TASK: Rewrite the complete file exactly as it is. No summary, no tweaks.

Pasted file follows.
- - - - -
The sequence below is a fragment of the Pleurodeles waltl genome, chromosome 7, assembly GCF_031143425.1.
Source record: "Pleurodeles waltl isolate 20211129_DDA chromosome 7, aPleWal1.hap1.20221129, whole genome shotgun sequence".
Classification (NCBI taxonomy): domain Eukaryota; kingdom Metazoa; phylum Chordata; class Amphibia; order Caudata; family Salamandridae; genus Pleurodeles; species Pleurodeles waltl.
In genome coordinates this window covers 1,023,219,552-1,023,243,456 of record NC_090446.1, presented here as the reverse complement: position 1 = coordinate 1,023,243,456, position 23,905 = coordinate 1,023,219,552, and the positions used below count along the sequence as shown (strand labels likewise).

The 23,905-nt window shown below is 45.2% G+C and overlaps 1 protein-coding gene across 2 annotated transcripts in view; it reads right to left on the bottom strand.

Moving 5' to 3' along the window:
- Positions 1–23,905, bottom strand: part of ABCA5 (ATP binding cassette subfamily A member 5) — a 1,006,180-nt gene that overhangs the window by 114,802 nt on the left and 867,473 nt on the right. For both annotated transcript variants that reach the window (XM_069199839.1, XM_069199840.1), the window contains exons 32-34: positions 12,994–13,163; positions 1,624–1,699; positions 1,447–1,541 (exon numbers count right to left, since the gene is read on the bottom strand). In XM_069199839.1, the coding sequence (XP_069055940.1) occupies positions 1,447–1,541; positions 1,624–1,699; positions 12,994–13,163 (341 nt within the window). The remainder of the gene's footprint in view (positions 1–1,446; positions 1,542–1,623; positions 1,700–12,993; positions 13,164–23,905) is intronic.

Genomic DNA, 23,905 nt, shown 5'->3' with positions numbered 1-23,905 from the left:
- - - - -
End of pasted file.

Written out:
The sequence below is a fragment of the Pleurodeles waltl genome, chromosome 7, assembly GCF_031143425.1.
Source record: "Pleurodeles waltl isolate 20211129_DDA chromosome 7, aPleWal1.hap1.20221129, whole genome shotgun sequence".
Classification (NCBI taxonomy): domain Eukaryota; kingdom Metazoa; phylum Chordata; class Amphibia; order Caudata; family Salamandridae; genus Pleurodeles; species Pleurodeles waltl.
In genome coordinates this window covers 1,023,219,552-1,023,243,456 of record NC_090446.1, presented here as the reverse complement: position 1 = coordinate 1,023,243,456, position 23,905 = coordinate 1,023,219,552, and the positions used below count along the sequence as shown (strand labels likewise).

The 23,905-nt window shown below is 45.2% G+C and overlaps 1 protein-coding gene across 2 annotated transcripts in view; it reads right to left on the bottom strand.

Moving 5' to 3' along the window:
- Positions 1–23,905, bottom strand: part of ABCA5 (ATP binding cassette subfamily A member 5) — a 1,006,180-nt gene that overhangs the window by 114,802 nt on the left and 867,473 nt on the right. For both annotated transcript variants that reach the window (XM_069199839.1, XM_069199840.1), the window contains exons 32-34: positions 12,994–13,163; positions 1,624–1,699; positions 1,447–1,541 (exon numbers count right to left, since the gene is read on the bottom strand). In XM_069199839.1, the coding sequence (XP_069055940.1) occupies positions 1,447–1,541; positions 1,624–1,699; positions 12,994–13,163 (341 nt within the window). The remainder of the gene's footprint in view (positions 1–1,446; positions 1,542–1,623; positions 1,700–12,993; positions 13,164–23,905) is intronic.

Genomic DNA, 23,905 nt, shown 5'->3' with positions numbered 1-23,905 from the left: